Would you rather be a leader to your heart, or a follower of it?

(Images courtesy of here)

Thoughts on Sandy Hook and humanity

Today is the one year anniversary of the Sandy Hook Elementary School shooting in Newtown, Connecticut. This incident lead to months and months of heated debate over gun control vs. gun owner rights. That same day a man stabbed 24 people at a Chinese school. While there were no fatalities you can be certain the emotional and psychological trauma is still causing pain, just as it is in Newtown.

When these events occur there’s always debates and discussion on how to prevent tragedy from occurring again. Our society, especially lawmakers, seem to think that if we place more boundaries on people (gun control, curfews, more security, more restrictions) then it will make us a safer people. Like ibuprofen brings down a fever, these measures do work, to a degree. They are not a solution though.
We get sick because of an infection caused by a virus or bacteria. We treat the symptoms with medicine (e.g. ibuprofen for pain and fever). We might feel a little better but the only way we feel well is when the invading germs are gone.

We can make laws to corral ourselves into a fenced area and tell ourselves, “These are our boundaries.” It might prevent humans from being inhuman to other humans, but I doubt it. Men’s hearts invent all sorts of evil (Ps 140:2, Mark 7:21-22). That’s why humanism is a dead-end philosophy. It’s why the idea of following one’s heart is a path to nowhere. This stuff happens because of a corrupt heart (Jer 17:9) and only a spiritual transplanting of the heart can fix it. Education won’t. Money won’t. Being “good people” won’t either.

Consider the passages:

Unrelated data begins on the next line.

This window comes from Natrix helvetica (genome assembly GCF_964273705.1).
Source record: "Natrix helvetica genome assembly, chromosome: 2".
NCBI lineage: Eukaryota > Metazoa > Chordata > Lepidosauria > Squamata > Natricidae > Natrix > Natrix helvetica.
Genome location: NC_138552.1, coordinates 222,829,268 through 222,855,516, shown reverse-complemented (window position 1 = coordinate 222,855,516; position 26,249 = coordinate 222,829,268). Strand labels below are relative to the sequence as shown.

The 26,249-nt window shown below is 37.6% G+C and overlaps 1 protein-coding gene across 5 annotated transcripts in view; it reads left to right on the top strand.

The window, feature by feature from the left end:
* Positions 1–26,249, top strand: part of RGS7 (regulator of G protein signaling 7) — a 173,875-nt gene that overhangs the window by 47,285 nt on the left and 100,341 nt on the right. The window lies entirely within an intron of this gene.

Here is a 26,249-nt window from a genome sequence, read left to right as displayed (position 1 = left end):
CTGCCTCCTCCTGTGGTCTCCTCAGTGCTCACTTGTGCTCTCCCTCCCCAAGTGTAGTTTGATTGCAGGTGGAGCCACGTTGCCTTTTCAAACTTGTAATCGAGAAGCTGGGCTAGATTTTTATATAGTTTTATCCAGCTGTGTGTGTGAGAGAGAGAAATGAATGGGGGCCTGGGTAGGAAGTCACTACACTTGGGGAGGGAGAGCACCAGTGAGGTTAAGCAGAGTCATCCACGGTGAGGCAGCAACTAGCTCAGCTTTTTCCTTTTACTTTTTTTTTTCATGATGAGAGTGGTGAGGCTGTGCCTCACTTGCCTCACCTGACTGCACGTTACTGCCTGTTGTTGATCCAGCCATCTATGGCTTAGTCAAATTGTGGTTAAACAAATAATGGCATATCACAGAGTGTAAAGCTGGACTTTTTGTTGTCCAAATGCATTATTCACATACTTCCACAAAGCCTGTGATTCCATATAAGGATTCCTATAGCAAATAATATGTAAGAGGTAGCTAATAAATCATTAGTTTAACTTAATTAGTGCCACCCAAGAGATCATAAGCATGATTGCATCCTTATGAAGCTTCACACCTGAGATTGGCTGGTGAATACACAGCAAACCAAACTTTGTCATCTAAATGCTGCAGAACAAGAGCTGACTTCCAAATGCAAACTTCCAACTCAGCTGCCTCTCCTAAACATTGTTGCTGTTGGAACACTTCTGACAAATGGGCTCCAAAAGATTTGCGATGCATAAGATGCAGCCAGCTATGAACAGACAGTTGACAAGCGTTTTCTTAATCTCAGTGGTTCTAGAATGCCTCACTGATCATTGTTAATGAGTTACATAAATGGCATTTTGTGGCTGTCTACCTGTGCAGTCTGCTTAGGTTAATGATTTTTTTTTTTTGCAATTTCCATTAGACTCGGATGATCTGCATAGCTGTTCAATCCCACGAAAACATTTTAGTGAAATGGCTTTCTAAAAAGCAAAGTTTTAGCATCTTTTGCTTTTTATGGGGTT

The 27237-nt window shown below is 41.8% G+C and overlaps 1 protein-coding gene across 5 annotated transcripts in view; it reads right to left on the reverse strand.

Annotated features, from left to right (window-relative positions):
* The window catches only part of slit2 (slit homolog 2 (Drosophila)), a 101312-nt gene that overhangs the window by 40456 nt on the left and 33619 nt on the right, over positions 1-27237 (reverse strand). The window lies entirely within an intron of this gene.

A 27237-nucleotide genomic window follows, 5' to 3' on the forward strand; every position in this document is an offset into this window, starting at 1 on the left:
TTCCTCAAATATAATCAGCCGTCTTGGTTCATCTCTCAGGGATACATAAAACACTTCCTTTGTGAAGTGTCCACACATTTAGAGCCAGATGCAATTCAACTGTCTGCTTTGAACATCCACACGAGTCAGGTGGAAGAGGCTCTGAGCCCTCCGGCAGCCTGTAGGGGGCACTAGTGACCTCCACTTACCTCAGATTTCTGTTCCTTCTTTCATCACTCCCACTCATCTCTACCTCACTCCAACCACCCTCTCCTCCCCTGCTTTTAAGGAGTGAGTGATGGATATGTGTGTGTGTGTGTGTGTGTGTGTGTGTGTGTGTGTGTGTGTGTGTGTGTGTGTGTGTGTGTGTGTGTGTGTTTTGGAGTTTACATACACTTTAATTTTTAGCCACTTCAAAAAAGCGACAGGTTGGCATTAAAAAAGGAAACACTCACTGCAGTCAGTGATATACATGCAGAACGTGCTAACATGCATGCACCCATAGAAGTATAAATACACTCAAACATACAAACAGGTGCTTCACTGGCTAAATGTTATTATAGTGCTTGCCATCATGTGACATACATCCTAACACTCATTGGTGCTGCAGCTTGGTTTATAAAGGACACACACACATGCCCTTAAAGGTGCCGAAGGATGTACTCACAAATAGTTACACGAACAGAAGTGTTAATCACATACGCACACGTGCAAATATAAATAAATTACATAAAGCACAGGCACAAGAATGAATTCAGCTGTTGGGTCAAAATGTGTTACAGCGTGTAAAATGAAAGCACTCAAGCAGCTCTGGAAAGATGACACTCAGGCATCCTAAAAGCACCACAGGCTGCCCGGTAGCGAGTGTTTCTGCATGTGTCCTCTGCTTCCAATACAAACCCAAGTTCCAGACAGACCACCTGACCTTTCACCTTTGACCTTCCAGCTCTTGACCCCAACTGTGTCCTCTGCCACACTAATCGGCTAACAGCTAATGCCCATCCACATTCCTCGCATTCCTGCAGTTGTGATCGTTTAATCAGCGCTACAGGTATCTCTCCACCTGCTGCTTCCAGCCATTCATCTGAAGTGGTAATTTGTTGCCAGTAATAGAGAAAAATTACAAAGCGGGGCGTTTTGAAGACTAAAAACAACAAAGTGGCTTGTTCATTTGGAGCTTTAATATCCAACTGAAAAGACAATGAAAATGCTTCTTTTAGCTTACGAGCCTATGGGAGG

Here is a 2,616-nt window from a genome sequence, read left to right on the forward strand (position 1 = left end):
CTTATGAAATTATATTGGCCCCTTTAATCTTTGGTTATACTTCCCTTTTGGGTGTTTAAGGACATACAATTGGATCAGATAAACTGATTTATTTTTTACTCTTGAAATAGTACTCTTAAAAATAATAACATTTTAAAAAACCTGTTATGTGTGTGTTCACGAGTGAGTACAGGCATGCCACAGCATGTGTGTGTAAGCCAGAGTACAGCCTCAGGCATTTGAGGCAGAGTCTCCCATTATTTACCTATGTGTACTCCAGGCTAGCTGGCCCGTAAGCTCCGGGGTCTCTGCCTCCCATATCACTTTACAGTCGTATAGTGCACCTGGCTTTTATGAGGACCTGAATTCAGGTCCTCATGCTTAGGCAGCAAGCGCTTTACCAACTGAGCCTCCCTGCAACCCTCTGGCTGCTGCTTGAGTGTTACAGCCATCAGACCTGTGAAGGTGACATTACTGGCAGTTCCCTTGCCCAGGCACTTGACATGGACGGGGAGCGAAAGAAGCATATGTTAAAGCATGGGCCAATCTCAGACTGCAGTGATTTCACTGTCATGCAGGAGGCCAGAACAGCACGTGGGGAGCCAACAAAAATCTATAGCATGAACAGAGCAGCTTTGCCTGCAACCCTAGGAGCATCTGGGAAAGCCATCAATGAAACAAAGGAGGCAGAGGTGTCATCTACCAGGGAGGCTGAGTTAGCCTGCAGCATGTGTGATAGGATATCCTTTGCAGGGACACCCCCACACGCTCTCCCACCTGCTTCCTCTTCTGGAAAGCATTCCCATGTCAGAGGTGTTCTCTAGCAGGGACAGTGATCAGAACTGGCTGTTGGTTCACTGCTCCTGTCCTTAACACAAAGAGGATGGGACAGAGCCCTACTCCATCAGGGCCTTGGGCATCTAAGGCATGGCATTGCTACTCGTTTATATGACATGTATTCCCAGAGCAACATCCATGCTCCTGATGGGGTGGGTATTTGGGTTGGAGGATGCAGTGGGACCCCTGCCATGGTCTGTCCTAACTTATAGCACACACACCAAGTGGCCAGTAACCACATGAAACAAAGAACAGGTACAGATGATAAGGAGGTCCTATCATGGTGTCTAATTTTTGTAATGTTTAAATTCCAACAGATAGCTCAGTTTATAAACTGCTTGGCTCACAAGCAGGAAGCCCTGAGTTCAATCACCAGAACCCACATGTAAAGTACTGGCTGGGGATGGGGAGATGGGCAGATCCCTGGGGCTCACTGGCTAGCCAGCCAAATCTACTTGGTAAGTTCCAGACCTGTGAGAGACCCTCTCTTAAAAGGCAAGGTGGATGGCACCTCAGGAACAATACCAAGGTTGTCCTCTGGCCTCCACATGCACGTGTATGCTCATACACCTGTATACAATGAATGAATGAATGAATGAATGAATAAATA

Psalm 51:10 “Create in me a clean heart, O God, and renew a right spirit within me.”
Psalm 119:2,10 “I seek you with all my heart”
Proverbs 3:5 “Trust in the Lord with all your heart, and do not rely on your own understanding”
Ezekiel 11:19 “I will give them an undivided heart and put a new spirit in them; I will remove from them their heart of stone and give them a heart of flesh.”
Matthew 22:37-40 “Love the Lord your God with all your heart and with all your soul and with all your mind”
Romans 5:5 “because God’s love has been poured out into our hearts through the Holy Spirit, who has been given to us.”
Romans 10:9 “if you confess with your mouth that Jesus is Lord and believe in your heart that God raised him from the dead, you will be saved.”

I’m not talking about reading the Bible, going to church, and trying to be better people. I’m not talking about being religious. I’m talking about throwing up our hands, knowing our hearts are corrupt and we can’t fix them. Then allowing  God, through belief in those passages to give us new hearts. That’s where real change will start.

Truth takeaway: The problems with this world (even with some who call themselves “Christians”) is a dead heart. From that dead heart we seek life through our own wisdom and knowledge of what we think is best – we follow our hearts. The only way to get real life is to ask God for it and believe we will receive it directly from God himself.